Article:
In a rare occurrence, both Mississippi Senate seats are on the ballot this November because Sen. Thad Cochran stepped down April 1.

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Mike Espy, a conservative Democrat, is running for Cochran’s vacant seat. Espy, who served in Congress from 1987 to 1993 and as secretary of Agriculture under President Clinton from 1993 to 1994, would be the first African American senator from Mississippi since Reconstruction. He is running in a nonpartisan special election against two Republicans who are competing for the GOP vote. The top two candidates will go to a runoff later in November.

David Baria, a progressive Democrat, is trying to unseat Republican Sen. Roger Wicker, so he is considered more of a long shot. Wicker, however, only pulled 43% in the NBC poll — a poor showing for such a long-time incumbent. Baria was a trial lawyer who has been active in statehouse politics for a decade and has consistently won in a primarily Republican area. He already had 15% of the white vote statewide in an internal poll conducted in August, and his name recognition and donations have only increased since then. Meanwhile, Wicker has ignored invitations to debate and made little effort to campaign.

Both Democratic campaigns believe that if they get high voter turnout from the African American community — meeting or exceeding their percentage of the population as a whole — they only need 20% to 22% of the white vote to win.

Espy and Baria are very different candidates, and their natural constituencies don’t necessarily align. As an African American, Espy will energize the African American community, but in today’s Mississippi, his race will still be a barrier to peeling away white votes. Baria’s progressive positions could be off-putting to independents who dislike Trump but are socially conservative. But if each candidate convinces their constituencies that it’s vital this year to vote for Democrats in both races, the amplifying effect could push both over the finish line. Jointly campaigning on the cause — two Democratic seats are better than one — could be a powerful strategy in an election where so many races are competing for national attention and resources.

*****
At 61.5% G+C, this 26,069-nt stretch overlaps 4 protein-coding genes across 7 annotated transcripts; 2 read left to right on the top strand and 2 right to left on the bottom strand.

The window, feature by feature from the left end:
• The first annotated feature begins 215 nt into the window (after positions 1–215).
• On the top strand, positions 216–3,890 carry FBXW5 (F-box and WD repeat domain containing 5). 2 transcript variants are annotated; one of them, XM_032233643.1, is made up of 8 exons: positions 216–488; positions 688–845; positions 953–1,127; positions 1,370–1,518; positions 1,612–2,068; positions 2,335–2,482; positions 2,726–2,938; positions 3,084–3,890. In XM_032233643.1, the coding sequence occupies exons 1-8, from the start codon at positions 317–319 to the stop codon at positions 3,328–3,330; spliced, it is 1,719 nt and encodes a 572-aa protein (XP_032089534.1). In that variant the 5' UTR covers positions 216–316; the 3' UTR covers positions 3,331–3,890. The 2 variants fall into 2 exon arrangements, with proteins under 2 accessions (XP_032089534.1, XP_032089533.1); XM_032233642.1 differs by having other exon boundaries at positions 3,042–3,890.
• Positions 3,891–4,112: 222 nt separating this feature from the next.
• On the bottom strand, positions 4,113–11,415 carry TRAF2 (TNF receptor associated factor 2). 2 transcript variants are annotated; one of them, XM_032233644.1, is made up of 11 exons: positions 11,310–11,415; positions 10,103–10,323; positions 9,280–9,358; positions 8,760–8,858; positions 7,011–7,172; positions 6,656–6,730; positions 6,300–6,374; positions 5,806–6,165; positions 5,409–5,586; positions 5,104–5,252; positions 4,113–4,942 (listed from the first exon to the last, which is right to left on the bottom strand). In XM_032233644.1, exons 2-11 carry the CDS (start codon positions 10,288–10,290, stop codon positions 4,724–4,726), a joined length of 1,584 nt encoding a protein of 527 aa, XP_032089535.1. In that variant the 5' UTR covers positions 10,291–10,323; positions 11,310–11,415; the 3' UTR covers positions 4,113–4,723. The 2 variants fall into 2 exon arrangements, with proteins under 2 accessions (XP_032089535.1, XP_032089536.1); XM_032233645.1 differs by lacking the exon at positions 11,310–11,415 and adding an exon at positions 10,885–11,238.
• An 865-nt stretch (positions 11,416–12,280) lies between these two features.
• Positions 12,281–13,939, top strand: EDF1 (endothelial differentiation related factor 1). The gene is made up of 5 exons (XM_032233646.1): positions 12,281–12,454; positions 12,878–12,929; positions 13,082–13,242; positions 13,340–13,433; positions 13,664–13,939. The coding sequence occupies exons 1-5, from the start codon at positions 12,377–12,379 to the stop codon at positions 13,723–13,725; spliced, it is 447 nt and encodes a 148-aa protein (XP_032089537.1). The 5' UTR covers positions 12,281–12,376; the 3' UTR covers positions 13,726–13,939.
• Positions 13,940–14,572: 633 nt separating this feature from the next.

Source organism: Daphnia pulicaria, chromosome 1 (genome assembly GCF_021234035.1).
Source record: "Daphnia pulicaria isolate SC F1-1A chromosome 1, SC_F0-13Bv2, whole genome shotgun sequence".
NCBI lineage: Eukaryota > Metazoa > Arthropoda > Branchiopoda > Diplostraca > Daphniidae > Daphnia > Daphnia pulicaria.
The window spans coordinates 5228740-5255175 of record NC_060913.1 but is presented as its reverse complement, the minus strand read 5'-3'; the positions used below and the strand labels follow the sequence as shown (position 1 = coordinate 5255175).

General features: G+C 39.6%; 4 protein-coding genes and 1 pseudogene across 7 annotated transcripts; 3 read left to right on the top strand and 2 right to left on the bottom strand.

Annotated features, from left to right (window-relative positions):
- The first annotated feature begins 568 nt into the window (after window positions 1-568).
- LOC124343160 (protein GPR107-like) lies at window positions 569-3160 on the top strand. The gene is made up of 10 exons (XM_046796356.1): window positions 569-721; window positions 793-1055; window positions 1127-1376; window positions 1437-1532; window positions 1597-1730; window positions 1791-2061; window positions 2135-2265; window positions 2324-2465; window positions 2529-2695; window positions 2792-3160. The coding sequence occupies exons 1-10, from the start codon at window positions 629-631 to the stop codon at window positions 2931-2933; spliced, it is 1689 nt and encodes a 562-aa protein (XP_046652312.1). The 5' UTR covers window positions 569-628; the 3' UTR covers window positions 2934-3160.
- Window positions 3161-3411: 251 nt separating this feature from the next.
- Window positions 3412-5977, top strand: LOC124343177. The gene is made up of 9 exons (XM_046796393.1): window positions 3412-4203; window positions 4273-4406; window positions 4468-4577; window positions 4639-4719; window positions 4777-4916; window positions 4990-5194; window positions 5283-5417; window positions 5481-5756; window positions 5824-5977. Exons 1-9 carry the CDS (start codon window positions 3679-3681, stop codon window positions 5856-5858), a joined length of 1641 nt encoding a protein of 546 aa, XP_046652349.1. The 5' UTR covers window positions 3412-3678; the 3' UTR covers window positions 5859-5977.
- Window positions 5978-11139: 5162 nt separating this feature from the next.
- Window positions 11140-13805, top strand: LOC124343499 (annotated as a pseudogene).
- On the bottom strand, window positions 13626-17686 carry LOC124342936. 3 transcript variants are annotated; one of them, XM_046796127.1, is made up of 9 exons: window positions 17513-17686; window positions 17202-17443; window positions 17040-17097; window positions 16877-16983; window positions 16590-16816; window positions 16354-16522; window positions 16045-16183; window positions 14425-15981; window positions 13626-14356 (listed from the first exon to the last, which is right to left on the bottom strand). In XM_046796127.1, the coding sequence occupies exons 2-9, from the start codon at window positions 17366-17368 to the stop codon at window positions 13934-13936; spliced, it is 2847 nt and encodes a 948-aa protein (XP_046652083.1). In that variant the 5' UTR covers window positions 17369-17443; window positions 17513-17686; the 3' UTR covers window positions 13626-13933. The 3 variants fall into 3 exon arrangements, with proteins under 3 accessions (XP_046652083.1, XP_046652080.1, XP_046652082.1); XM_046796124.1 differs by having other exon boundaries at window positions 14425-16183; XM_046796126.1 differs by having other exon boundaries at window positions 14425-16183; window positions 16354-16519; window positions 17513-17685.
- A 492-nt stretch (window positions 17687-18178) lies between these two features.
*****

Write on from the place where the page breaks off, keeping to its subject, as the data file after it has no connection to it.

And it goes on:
Democratic strategists and donors have ignored the Bible Belt for too long. These campaigns are still largely overlooked and underfunded, but upsets happen. Sen. Jones’ win in that hotly contested Alabama special election should be a wakeup call to Democrats: Don’t cede the South to Trump.

Mississippi Republican Party Chairman Lucien Smith scoffed at the idea of an Alabama-style upset, stating: “I’m about as likely to grow wings and fly as Democrats are to win a Senate seat in Mississippi.”

What better rebuke of the sham the Republican Party has become than to prove him wrong. Twice over.

Elizabeth Shackelford, born and raised in Mississippi, was a U.S. diplomat who served in Somalia, South Sudan, Poland and Washington, D.C. until she resigned in protest of the Trump administration last year.